The Canterbury Plains are well known for its mix cropping and world known for it Bailey and wheats yields. It was last year or the yr before that a mix cropping farmer smash the world record the highest yield for Bailey and that’s before we even start talking sheep or cattle weights or fine wool.

        Anyone Dairy farming on the Plains apart from domestic use have rocks in their head and as ianmac has said after a quick buck and bugger the environment.

      • greywarshark 9.2.2

        But that’s a command economy isn’t it. The richies and would-bes want to do what they can make money from. It only takes a hint that a law might be brought in and deadheads start holding signs about communism. Farm areas are known to be slow to pick up new ideas, they call it conservative when being polite. If the backward farmers think that serious laws interfering with their next clearance and drainage and fast profit scheme are to be introduced and then enforced, inspected, prosecuted and perhaps jail at the end, there will be Massey’s troopers again and possibly shooting.

        Perhaps there should be National Standards for farmers. And refresher courses every few years so they can keep up with the latest and work out the most profitable ways of farming in a sustainable manner. And they should be klicensed. The courses will be tax deductible if all attended and a diploma achieved with a 75% level to that.

        • Draco T Bastard 9.2.2.1

          But that’s a command economy isn’t it.

          That’s what some would say but it’s becoming increasingly clear that we can’t leave it to ignorant schmucks to do as they like, where they like as it has too much negative affect on everyone else.

  10. ianmac 10

    No one knows the process of water movement underground across from the Waimakariri to the Rakaia. The irrigators should find out because shifting water tables plus dairy effluent are a serious threat to Canterbury and to Christchurch water supply.
    There must be research done about the movement. It is criminal to go ahead in ignorance.

  11. Paul Campbell 11

    So National took away Cantabrian’s right to vote for members of ECAN, they returned some of that under pressure in 2016 – is Labour going to replace the 6 National appointed members on the board? perhaps with elected ones?

    (same question for the SDHB which has only got worse since National dismissed its elected board)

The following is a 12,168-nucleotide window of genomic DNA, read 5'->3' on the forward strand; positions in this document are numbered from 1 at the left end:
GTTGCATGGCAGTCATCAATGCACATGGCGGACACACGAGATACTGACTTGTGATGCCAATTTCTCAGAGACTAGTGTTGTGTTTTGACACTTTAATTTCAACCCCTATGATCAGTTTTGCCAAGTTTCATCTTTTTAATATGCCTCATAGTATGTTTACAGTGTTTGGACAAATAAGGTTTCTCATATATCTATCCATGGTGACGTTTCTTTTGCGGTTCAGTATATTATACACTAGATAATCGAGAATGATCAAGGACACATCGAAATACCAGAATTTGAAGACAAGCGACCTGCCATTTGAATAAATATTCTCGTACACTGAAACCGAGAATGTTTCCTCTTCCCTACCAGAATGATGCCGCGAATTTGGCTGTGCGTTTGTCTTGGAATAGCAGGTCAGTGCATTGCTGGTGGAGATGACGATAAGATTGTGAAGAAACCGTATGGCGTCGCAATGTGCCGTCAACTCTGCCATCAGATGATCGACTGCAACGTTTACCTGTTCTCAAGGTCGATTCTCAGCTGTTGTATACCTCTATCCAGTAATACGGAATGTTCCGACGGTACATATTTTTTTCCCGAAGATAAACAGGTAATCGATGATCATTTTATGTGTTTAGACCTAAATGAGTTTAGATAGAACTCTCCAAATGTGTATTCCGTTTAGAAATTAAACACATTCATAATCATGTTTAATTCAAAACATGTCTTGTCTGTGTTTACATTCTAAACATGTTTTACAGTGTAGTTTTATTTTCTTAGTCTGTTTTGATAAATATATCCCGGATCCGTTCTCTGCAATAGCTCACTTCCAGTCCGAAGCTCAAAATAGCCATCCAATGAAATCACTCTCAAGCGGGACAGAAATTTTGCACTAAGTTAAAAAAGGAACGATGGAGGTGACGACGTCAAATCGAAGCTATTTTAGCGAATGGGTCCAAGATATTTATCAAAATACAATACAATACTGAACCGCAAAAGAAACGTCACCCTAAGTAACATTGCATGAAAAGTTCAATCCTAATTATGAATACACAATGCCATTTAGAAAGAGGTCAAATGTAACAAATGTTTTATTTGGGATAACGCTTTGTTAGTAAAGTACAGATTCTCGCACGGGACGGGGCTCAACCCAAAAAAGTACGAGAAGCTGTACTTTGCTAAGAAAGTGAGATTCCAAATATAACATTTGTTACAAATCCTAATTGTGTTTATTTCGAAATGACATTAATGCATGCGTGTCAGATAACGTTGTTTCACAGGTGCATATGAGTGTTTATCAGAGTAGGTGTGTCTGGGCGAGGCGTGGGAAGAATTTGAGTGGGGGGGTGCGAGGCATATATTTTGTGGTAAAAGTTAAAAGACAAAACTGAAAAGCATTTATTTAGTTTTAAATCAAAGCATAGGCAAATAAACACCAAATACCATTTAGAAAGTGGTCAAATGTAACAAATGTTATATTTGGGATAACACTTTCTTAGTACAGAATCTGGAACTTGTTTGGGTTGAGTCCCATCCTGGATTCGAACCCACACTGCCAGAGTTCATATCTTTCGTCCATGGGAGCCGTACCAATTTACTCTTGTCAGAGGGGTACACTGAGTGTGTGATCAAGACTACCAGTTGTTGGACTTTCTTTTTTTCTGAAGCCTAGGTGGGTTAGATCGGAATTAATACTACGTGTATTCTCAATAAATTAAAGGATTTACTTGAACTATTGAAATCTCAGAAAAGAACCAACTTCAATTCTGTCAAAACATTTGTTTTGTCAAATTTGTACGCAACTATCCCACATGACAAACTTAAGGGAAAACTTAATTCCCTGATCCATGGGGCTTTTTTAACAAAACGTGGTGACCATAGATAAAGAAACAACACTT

• ianmac 11.1

      The new Government cannot do everything at once but the whole question of allocation and purity is a high priority. Once the water becomes contaminated by decades of mess filtering down, it will take decades to recover.
      I think aquafiers get replenished by surface percolation while deeper down is under the hard pan is the artesian mountain water. Artesian water used to bubble up above ground level decades ago. An artesian pipe could harness the water pressure to power a ram which pumped about a third of the water up to household holding tanks.
      Now the pressure has gone and artesian water is much much deeper and lower.

    • JC 11.2

      Re ECAN, Yes.

  12. Venezia 12

    This piece needs to shared widely. Especially in the face of the current intense PR media bombing from the dairy lobby we are subjected to.

    • ianmac 12.1

      We would be so pleased if it did go far and wide.

      • Exkiwiforces 12.1.1

        If my memory serves me right a lot of freshwater angling clubs incl the fishing section of the old now defunct Riccarton Working Men’s Club, along the Fish and Game, and some of the Greenie (sorry can’t the groups names) outfits were lobbying ECAN councillor’s before ECAN got the sack through MS Media etc. Come to think about now I think must have quite an effective campaign up to that point. The Greens lady who was on the ECAN broad at the time, might worth try to see what she remembers before they got the sack?

        I was follow a lot of the ECAN sacking stuff and I was pointing a few people to where information was or could be find.

        • ianmac 12.1.1.1

          Back then ECan was sorting out priorities for water access rights. There were legal blocks to some of the decision making rules and ECan sought permission from the Government to enlarge those rules. They were denied.
          One of the first things the Government Commissioners got was access to those needed rules. But then they over-allocated the water rights with the end result of far too much water being taken with disaster on the way. With the rights being given for decades ahead, how can the allocations be modified?

          • Exkiwiforces 12.1.1.1.1

            Probably take al leaf out of book here IRT returning environmental flows back into the Murray/ Darling basin when the federal pollies dragged the states out of the Stone Age IRT allocation of water entitlements. There is going to pain somewhere along the line and really needs to start now before genie gets of the bottle as it’s going to bloody hard to stuff her in the bottle!

            Has there any talk of blue babies being born yet within the CHD? Because that’s a sign of high levels nitrates within water supply.

            My last visit to coes ford left me with a sad feeling, as I use catch eels, flounder further down at the huts and 2-3 lb Brown trout between the huts and coes ford with a cold beer at the world famous rabbit arms hotel in springston afterwards